The Failure of the Spanish Armada Essay

The Failure of the Spanish Armada Essay

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The Failure of the Spanish Armada

The Armada could have succeeded the plan was simple and could have
been effective. The Spanish had the strongest army in Europe and the
English defences were not exactly good. The plan was very simple, but
could have been deadly if it had worked. The main reasons for it not
working out were the communication problems. The messenger ships
travelled the same speed, as the Armada so they were nearly useless
and the communication between Parma's army and the Armada were not
good. On top of all of this the Armada had received message that
Parma's army was not ready when they were at Calais, which caused a
big problem for the Spanish.

Communication was not the only problem the planning was put together
so quickly, King Philip hadn't thought of the area at all. The coast
where Parma's army were waiting the coast was very shallow and not a
very steep gradient at all. The sand was less than 20 metres deep for
up to a mile out to sea and the Armada's ships needed at least 20
metres. This meant that the ships couldn't pick up the army. That
problem was soon solved when the army managed to get lightweight
barges to transport the army across. A new problem arose, how they got
across to the Armada without the Dutch fleet seeing them and attacking
them. If they were spotted the Dutch could kill them all and the
Armada couldn't do anything about it because of the shallow water.

The main commander for the Armada died in February 1588 so the King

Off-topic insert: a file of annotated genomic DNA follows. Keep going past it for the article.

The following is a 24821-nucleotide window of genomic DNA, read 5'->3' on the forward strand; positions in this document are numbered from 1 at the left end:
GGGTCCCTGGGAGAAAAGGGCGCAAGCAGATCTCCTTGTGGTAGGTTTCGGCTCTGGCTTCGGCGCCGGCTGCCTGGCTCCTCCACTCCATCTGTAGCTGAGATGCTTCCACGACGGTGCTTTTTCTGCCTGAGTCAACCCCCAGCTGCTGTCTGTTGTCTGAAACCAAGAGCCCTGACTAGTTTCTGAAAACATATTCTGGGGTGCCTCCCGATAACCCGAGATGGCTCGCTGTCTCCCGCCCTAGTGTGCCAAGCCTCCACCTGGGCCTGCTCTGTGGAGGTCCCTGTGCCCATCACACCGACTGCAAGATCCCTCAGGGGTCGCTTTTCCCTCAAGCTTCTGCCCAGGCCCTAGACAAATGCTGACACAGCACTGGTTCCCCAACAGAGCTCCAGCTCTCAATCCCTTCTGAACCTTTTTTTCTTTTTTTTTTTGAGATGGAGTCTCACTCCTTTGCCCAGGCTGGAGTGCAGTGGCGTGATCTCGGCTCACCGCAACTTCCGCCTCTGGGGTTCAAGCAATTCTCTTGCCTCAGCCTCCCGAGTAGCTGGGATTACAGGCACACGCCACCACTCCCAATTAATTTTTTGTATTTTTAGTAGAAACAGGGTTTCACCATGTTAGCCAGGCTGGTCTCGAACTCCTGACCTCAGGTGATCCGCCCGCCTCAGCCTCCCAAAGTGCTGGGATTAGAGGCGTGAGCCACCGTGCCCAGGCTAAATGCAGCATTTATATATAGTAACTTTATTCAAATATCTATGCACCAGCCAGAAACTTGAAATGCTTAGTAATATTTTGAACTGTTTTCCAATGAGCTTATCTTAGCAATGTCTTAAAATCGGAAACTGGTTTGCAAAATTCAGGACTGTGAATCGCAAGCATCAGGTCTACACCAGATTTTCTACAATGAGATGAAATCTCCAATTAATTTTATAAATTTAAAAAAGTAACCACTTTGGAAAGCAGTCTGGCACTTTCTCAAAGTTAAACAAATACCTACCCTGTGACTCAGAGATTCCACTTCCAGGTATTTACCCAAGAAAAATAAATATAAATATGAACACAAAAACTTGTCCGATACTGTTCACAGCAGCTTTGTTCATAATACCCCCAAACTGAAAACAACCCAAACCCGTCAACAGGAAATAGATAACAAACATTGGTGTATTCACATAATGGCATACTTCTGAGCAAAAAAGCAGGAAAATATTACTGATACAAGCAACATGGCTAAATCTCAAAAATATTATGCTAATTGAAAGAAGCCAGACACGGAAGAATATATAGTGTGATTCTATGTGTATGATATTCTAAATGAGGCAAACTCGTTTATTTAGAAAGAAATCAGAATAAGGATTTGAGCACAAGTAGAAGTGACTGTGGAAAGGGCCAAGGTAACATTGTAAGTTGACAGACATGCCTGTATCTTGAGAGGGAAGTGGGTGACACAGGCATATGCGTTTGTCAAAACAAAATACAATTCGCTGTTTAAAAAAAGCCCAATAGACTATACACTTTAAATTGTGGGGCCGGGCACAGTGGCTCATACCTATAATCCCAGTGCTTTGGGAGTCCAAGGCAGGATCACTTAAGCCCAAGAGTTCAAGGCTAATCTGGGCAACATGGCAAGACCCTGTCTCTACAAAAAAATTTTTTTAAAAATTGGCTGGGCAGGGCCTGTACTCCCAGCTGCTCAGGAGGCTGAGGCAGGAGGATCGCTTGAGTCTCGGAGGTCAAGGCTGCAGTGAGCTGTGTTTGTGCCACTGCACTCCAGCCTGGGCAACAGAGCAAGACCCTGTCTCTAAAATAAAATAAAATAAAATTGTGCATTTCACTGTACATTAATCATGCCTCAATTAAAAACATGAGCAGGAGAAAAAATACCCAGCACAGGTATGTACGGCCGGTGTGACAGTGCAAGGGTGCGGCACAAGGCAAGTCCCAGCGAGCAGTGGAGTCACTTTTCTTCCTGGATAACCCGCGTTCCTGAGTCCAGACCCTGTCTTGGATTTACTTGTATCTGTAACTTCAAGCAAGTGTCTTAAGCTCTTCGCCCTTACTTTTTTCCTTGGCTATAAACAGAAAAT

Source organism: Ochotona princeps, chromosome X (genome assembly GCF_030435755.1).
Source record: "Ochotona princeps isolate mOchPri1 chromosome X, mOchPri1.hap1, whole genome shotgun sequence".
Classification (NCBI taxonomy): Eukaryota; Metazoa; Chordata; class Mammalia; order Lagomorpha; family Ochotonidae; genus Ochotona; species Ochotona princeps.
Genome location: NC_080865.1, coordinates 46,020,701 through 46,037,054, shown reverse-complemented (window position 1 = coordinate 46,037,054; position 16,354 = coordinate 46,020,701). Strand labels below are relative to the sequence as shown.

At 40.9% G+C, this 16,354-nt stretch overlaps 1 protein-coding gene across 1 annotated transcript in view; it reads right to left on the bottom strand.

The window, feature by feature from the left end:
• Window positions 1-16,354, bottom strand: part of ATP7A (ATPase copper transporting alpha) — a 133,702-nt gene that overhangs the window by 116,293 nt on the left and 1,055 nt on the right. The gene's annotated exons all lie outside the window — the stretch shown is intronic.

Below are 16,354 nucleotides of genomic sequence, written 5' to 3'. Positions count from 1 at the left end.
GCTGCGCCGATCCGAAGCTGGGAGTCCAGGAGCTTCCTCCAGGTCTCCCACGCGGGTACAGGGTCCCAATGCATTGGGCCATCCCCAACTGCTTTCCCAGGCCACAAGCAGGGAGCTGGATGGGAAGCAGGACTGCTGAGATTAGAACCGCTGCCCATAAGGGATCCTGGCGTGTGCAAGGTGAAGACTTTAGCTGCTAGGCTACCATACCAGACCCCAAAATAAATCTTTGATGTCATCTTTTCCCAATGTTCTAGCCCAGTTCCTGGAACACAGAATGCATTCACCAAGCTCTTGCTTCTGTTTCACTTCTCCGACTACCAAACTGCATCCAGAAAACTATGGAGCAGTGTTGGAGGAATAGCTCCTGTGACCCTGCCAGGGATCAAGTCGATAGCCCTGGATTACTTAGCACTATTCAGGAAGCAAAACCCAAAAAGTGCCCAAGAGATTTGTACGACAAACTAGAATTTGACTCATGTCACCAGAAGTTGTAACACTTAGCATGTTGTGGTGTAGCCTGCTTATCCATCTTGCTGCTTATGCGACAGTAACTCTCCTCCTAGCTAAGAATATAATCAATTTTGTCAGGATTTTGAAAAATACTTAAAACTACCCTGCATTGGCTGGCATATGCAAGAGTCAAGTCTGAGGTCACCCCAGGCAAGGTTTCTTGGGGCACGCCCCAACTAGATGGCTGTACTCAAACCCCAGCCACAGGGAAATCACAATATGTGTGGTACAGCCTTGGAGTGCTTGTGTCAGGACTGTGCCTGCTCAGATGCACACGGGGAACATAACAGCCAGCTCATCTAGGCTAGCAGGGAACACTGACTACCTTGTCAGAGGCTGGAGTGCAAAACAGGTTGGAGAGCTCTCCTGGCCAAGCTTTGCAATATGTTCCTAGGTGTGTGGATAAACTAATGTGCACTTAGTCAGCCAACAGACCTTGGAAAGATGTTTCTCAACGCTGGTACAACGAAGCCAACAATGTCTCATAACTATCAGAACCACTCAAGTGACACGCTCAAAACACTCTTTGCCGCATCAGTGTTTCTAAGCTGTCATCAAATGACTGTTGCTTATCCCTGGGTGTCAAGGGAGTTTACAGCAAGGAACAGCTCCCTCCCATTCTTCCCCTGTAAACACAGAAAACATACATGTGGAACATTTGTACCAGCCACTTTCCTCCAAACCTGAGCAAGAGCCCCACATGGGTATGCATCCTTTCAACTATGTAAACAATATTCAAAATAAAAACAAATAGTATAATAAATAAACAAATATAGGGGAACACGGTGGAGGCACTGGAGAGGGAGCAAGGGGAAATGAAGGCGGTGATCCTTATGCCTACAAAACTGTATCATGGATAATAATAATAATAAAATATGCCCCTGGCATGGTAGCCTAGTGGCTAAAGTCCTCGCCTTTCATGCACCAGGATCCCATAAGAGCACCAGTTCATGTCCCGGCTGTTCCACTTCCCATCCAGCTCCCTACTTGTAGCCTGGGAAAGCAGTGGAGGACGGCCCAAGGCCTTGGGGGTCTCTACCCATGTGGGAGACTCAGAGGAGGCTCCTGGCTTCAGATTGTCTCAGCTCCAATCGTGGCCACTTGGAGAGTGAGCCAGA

had to pick a new leader. He chose the Duke of Medina Sidonia. He was
chosen because he was the greatest noble in Spain at that time. He had
no experience and not much...


... middle of paper ...


... if they had known that they probably
would have gone back through the channel and all of them (probably)
would have got back safely. You could say that the English was very
lucky.

The defeat of the Armada may not have been due to the superiority of
the English. Examination of cannonballs found on the bottom of the
North Sea has shown that Spanish cannonballs were not all the same
size. Different sizes of gun required different sizes of cannonballs.
It has been suggested that the Spanish ships were not equipped with
the right cannonballs for the guns on board their ships and were
therefore unable to fire on the English ships that attacked them. They
therefore chose to retreat, possibly to the Netherlands. The high
winds prevented them from reaching port and dashed the ships against
the rocks of northern Scotland.

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